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Between Halloween parties, Day of the Dead and various processions, we sometimes don’t remember what the official holidays are in Mexico, a calendar that has little and nothing in common with the calendar of the United States, Spain or the rest of the Ibero-American countries. It is important to mark these days well because if you have to work on these days, you must receive wage compensation under the Federal Labor Law (LFT).

What is the holiday calendar in Mexico for 2023? Using the LFT as a basis, there will be seven mandatory rest days in 2023, although days “defined by federal and local election laws, in the event of a regular election, for the purpose of holding Election Day” are not excluded.

Holidays in Mexico in 2023 will be as follows:

calendar day Celebration or holiday
Sunday, January 1 New Year
Monday, February 6 Mexican Constitution Day
Monday, March 2 Natalicio Benito Juarez
Monday, May 1 Labor Day
Saturday, September 16 independence Day
Monday, November 20 Revolution Day
Monday, December 25 Christmas

Holy Week 2023

Maundy Thursday and Good Friday will be celebrated on April 6 and 7, 2023 in Mexico, but LFT does not consider them obligatory rest days. This does not mean that some companies and organizations in the private and public sectors provide these days to employees. Just keep in mind that neither are May 5 (Battle of Puebla), October 12 (Columbus Day), November 2 (Day of the Dead) and December 12 (Virgin of Guadalupe Day).

Several reasons to holiday in Mexico

Every year on February 5, Mexico celebrates the anniversary of the Mexican Constitution. The origin is due to the fact that it was on this day, but in 1917, that the current version of the Political Constitution was promulgated, which came into force in May of the same year. The document was signed in Queretaro regarding the appointment of General Venustiano Carranza as president of the country.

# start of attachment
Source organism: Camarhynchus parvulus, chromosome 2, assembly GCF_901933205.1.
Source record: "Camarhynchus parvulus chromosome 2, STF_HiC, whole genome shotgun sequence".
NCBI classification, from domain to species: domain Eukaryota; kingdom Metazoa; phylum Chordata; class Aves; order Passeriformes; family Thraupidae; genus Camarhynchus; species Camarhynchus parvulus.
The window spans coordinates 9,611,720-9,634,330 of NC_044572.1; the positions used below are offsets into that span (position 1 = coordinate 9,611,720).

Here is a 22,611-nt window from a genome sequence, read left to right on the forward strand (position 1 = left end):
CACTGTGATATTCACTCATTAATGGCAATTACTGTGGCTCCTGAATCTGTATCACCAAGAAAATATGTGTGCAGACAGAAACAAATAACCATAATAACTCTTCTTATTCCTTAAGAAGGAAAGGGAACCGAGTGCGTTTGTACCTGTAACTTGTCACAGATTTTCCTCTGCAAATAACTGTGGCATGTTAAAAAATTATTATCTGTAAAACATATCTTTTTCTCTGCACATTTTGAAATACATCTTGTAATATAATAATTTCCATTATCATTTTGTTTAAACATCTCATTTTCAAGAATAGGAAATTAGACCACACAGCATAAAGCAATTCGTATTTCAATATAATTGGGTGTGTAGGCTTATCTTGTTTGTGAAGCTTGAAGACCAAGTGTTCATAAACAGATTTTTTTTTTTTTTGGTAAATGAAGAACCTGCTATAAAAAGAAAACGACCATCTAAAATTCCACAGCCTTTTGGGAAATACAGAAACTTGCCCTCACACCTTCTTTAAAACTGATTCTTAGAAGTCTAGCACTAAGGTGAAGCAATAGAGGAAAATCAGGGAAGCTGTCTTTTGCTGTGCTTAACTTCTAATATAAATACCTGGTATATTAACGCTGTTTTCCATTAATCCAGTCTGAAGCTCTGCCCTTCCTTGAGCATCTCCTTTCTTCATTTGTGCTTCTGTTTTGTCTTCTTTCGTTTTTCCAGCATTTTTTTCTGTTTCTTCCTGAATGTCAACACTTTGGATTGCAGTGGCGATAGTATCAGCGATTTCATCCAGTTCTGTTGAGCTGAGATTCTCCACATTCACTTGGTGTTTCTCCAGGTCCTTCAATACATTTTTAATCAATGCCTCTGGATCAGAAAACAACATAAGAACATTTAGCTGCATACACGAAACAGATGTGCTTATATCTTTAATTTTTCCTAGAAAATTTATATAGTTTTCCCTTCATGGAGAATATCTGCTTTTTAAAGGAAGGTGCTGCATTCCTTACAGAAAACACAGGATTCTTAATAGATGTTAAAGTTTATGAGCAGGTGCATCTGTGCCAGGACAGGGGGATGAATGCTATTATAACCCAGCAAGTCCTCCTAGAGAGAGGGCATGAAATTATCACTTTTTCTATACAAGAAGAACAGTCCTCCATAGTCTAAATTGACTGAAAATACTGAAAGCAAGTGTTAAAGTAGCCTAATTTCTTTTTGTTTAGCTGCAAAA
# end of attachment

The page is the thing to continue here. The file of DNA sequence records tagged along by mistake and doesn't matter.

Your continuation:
Benito Juarez’s birthday is dedicated to the president, who was born on March 21, 1806 in San Pablo Guelatao, Oaxaca. Also known as Benemerito de las Americas, his fight against the French invasion became “a watershed of great change in Mexican history through the Constitution of 1857 and the War of Reform,” according to the Mexican government. .

Independence Day is reminiscent of the War of Independence, which began in the early morning of September 16, 1810, when priest Miguel Hidalgo issued the Cry of Dolores (by ringing church bells), and ended on September 27, 1827, with the triumphal entry of the Trigarante Army under the command of Agustin de Iturbide and Vicente Guerrero. Mexico City.

Finally, Mexican Revolution Day commemorates when Francisco I. Madero proclaimed the Plan of San Luis on November 20, 1910, which encouraged Mexicans to take up arms against the government of Porfirio Díaz, who remained in power for 36 years.

Source: Digital Trends

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I am Garth Carter and I work at Gadget Onus. I have specialized in writing for the Hot News section, focusing on topics that are trending and highly relevant to readers. My passion is to present news stories accurately, in an engaging manner that captures the attention of my audience.


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